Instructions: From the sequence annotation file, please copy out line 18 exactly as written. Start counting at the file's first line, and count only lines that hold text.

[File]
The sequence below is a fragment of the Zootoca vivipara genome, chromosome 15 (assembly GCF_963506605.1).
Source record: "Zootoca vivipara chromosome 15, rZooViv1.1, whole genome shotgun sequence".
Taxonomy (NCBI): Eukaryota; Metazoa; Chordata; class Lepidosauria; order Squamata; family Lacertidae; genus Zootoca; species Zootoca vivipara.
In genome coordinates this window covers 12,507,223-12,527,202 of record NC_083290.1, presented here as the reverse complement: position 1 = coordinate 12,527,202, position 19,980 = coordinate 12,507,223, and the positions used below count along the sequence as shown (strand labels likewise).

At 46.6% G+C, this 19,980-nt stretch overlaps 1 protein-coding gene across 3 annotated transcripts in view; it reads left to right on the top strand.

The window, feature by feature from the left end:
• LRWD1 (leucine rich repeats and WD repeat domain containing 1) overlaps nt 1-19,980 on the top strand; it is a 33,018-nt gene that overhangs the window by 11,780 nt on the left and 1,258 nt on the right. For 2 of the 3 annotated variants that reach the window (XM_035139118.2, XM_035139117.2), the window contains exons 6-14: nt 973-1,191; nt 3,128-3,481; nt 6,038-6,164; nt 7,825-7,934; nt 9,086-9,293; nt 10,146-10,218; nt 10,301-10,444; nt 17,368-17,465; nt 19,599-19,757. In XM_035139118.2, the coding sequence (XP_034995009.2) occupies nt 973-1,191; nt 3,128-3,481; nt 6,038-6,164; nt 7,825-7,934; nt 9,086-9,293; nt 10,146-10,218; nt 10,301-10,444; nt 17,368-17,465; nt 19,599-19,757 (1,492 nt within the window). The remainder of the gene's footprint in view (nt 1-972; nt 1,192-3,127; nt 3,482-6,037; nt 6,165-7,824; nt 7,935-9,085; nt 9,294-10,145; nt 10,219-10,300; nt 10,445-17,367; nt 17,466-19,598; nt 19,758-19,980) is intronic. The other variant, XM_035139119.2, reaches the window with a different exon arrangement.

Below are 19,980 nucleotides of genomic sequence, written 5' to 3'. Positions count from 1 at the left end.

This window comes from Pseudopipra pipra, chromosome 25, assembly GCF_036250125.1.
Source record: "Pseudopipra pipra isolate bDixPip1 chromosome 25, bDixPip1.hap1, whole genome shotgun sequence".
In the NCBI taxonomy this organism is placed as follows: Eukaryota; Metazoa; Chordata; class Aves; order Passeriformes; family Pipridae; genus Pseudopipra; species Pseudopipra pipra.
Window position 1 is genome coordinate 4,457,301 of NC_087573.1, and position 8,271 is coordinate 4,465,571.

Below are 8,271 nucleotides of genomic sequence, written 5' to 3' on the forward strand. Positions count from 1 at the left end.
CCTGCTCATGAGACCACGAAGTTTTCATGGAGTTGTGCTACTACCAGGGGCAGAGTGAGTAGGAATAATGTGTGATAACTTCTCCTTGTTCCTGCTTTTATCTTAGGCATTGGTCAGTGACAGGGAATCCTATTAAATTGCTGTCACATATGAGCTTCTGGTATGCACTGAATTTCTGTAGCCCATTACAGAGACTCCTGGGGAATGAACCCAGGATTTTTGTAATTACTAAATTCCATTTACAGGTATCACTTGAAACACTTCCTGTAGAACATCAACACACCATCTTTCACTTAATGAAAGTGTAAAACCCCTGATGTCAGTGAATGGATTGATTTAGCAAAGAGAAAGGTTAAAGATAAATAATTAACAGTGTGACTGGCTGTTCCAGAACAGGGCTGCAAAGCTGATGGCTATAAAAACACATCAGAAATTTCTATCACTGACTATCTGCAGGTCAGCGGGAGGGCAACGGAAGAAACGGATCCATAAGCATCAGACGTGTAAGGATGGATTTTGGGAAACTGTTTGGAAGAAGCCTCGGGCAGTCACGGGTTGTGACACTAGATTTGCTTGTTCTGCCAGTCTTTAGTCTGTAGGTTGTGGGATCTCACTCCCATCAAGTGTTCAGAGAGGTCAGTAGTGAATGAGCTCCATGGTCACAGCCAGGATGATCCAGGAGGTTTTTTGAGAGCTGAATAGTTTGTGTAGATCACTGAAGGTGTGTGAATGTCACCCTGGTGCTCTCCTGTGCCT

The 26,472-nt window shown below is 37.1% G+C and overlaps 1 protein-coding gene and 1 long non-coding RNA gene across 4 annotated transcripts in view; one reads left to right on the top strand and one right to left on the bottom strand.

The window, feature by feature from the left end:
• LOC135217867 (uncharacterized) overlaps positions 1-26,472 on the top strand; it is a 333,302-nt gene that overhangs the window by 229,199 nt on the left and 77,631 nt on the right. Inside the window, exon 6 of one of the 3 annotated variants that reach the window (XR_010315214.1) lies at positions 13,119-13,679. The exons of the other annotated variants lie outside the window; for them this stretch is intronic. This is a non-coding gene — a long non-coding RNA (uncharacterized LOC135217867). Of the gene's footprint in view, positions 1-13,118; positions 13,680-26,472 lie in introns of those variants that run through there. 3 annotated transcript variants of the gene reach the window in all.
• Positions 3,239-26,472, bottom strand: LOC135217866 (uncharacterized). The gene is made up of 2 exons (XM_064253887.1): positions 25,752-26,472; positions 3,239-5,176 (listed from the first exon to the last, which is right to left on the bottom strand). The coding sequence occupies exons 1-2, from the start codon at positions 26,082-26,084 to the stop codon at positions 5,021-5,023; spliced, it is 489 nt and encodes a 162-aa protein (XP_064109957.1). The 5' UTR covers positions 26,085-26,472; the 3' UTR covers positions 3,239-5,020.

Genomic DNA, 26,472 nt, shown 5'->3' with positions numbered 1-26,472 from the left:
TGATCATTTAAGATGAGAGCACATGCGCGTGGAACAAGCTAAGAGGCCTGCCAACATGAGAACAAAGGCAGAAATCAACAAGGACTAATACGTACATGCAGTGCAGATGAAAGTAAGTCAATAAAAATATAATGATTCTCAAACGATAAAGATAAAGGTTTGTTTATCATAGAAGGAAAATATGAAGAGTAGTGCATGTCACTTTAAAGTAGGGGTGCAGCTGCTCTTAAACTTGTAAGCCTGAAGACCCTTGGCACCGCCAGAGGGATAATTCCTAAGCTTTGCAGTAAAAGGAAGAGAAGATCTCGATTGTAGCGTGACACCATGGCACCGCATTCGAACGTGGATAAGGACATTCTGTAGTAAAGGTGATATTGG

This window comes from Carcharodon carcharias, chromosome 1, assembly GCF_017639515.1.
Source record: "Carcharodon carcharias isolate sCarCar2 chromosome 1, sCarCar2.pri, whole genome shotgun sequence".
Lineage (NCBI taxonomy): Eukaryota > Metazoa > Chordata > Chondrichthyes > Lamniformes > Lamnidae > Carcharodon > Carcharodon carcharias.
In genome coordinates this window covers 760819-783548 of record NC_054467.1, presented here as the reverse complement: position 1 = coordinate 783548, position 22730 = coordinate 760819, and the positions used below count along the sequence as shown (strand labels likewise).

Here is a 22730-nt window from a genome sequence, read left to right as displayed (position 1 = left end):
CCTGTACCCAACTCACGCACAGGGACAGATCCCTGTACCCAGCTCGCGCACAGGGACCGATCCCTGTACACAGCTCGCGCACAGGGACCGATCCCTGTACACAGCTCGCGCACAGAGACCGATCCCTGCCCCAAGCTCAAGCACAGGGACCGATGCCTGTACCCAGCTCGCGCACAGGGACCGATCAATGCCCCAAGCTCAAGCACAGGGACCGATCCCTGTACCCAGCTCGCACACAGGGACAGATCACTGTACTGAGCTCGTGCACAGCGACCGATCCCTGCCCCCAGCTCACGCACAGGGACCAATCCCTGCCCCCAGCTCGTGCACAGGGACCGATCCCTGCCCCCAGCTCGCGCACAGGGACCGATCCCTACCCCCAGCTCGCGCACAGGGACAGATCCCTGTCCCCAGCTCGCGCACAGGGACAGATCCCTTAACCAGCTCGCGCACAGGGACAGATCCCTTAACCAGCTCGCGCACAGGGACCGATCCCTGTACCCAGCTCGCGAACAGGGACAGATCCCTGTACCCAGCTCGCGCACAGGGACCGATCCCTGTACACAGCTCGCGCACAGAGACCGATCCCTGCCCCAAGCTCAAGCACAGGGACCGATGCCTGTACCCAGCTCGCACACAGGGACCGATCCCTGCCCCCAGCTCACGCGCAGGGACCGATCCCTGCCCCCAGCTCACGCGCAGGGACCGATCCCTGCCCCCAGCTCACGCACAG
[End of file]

• Positions 3,239-26,472, bottom strand: LOC135217866 (uncharacterized). The gene is made up of 2 exons (XM_064253887.1): positions 25,752-26,472; positions 3,239-5,176 (listed from the first exon to the last, which is right to left on the bottom strand). The coding sequence occupies exons 1-2, from the start codon at positions 26,082-26,084 to the stop codon at positions 5,021-5,023; spliced, it is 489 nt and encodes a 162-aa protein (XP_064109957.1). The 5' UTR covers positions 26,085-26,472; the 3' UTR covers positions 3,239-5,020.